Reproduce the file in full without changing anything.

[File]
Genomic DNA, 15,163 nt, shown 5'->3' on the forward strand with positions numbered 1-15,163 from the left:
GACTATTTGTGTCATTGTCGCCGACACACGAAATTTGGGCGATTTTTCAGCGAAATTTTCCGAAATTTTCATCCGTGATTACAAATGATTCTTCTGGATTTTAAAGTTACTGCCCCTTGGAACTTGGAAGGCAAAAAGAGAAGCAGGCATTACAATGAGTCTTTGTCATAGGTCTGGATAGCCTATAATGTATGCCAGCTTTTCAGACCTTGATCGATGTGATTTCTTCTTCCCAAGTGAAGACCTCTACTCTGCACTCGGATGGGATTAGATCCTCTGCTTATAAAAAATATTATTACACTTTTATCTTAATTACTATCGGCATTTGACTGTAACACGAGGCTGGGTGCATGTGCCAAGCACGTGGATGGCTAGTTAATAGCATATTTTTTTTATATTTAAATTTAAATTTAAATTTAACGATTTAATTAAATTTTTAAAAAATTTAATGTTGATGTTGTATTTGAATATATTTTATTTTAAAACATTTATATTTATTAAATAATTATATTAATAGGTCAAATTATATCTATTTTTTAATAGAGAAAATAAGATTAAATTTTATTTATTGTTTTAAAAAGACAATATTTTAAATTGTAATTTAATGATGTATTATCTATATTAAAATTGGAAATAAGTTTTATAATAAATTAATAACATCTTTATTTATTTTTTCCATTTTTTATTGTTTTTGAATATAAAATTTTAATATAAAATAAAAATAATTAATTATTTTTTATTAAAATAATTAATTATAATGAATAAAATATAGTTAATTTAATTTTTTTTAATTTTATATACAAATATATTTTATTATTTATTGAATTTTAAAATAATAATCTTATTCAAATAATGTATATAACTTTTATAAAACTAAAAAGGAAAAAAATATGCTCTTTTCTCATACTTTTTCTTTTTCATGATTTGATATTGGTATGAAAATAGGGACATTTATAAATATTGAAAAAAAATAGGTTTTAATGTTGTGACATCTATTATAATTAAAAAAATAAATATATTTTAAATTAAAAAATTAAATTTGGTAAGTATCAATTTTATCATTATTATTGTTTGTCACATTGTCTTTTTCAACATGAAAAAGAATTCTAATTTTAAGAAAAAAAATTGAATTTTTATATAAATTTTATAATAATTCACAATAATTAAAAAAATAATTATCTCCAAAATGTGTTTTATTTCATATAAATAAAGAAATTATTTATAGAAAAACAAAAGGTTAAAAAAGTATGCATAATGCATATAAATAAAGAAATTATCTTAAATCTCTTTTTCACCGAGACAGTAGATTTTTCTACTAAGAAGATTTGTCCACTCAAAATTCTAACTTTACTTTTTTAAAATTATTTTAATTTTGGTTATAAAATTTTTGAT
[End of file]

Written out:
Genomic DNA, 15,163 nt, shown 5'->3' on the forward strand with positions numbered 1-15,163 from the left:
GACTATTTGTGTCATTGTCGCCGACACACGAAATTTGGGCGATTTTTCAGCGAAATTTTCCGAAATTTTCATCCGTGATTACAAATGATTCTTCTGGATTTTAAAGTTACTGCCCCTTGGAACTTGGAAGGCAAAAAGAGAAGCAGGCATTACAATGAGTCTTTGTCATAGGTCTGGATAGCCTATAATGTATGCCAGCTTTTCAGACCTTGATCGATGTGATTTCTTCTTCCCAAGTGAAGACCTCTACTCTGCACTCGGATGGGATTAGATCCTCTGCTTATAAAAAATATTATTACACTTTTATCTTAATTACTATCGGCATTTGACTGTAACACGAGGCTGGGTGCATGTGCCAAGCACGTGGATGGCTAGTTAATAGCATATTTTTTTTATATTTAAATTTAAATTTAAATTTAACGATTTAATTAAATTTTTAAAAAATTTAATGTTGATGTTGTATTTGAATATATTTTATTTTAAAACATTTATATTTATTAAATAATTATATTAATAGGTCAAATTATATCTATTTTTTAATAGAGAAAATAAGATTAAATTTTATTTATTGTTTTAAAAAGACAATATTTTAAATTGTAATTTAATGATGTATTATCTATATTAAAATTGGAAATAAGTTTTATAATAAATTAATAACATCTTTATTTATTTTTTCCATTTTTTATTGTTTTTGAATATAAAATTTTAATATAAAATAAAAATAATTAATTATTTTTTATTAAAATAATTAATTATAATGAATAAAATATAGTTAATTTAATTTTTTTTAATTTTATATACAAATATATTTTATTATTTATTGAATTTTAAAATAATAATCTTATTCAAATAATGTATATAACTTTTATAAAACTAAAAAGGAAAAAAATATGCTCTTTTCTCATACTTTTTCTTTTTCATGATTTGATATTGGTATGAAAATAGGGACATTTATAAATATTGAAAAAAAATAGGTTTTAATGTTGTGACATCTATTATAATTAAAAAAATAAATATATTTTAAATTAAAAAATTAAATTTGGTAAGTATCAATTTTATCATTATTATTGTTTGTCACATTGTCTTTTTCAACATGAAAAAGAATTCTAATTTTAAGAAAAAAAATTGAATTTTTATATAAATTTTATAATAATTCACAATAATTAAAAAAATAATTATCTCCAAAATGTGTTTTATTTCATATAAATAAAGAAATTATTTATAGAAAAACAAAAGGTTAAAAAAGTATGCATAATGCATATAAATAAAGAAATTATCTTAAATCTCTTTTTCACCGAGACAGTAGATTTTTCTACTAAGAAGATTTGTCCACTCAAAATTCTAACTTTACTTTTTTAAAATTATTTTAATTTTGGTTATAAAATTTTTGAT